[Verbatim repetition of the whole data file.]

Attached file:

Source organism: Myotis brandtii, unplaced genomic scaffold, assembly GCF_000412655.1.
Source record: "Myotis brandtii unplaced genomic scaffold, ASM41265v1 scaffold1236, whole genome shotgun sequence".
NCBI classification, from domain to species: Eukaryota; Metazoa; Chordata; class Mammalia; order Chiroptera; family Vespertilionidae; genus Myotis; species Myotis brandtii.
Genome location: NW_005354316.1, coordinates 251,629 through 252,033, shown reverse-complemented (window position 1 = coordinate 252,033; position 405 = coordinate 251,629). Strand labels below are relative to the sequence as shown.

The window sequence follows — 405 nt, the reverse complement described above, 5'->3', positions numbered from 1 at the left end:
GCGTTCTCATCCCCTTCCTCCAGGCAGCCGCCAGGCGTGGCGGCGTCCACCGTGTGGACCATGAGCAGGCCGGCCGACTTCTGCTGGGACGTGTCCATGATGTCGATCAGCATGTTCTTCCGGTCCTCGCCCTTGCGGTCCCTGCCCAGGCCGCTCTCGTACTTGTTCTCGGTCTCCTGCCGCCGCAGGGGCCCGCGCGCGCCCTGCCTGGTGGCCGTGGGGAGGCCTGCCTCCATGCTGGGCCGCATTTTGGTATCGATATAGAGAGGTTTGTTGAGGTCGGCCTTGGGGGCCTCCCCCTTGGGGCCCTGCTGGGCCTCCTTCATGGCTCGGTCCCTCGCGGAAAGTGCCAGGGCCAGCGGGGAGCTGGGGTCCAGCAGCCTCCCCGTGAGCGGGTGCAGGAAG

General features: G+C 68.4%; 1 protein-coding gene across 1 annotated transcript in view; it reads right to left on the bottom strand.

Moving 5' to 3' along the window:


Source organism: Myotis brandtii, unplaced genomic scaffold, assembly GCF_000412655.1.
Source record: "Myotis brandtii unplaced genomic scaffold, ASM41265v1 scaffold1236, whole genome shotgun sequence".
NCBI classification, from domain to species: Eukaryota; Metazoa; Chordata; class Mammalia; order Chiroptera; family Vespertilionidae; genus Myotis; species Myotis brandtii.
Genome location: NW_005354316.1, coordinates 251,629 through 252,033, shown reverse-complemented (window position 1 = coordinate 252,033; position 405 = coordinate 251,629). Strand labels below are relative to the sequence as shown.

The window sequence follows — 405 nt, the reverse complement described above, 5'->3', positions numbered from 1 at the left end:
GCGTTCTCATCCCCTTCCTCCAGGCAGCCGCCAGGCGTGGCGGCGTCCACCGTGTGGACCATGAGCAGGCCGGCCGACTTCTGCTGGGACGTGTCCATGATGTCGATCAGCATGTTCTTCCGGTCCTCGCCCTTGCGGTCCCTGCCCAGGCCGCTCTCGTACTTGTTCTCGGTCTCCTGCCGCCGCAGGGGCCCGCGCGCGCCCTGCCTGGTGGCCGTGGGGAGGCCTGCCTCCATGCTGGGCCGCATTTTGGTATCGATATAGAGAGGTTTGTTGAGGTCGGCCTTGGGGGCCTCCCCCTTGGGGCCCTGCTGGGCCTCCTTCATGGCTCGGTCCCTCGCGGAAAGTGCCAGGGCCAGCGGGGAGCTGGGGTCCAGCAGCCTCCCCGTGAGCGGGTGCAGGAAG

General features: G+C 68.4%; 1 protein-coding gene across 1 annotated transcript in view; it reads right to left on the bottom strand.

Moving 5' to 3' along the window: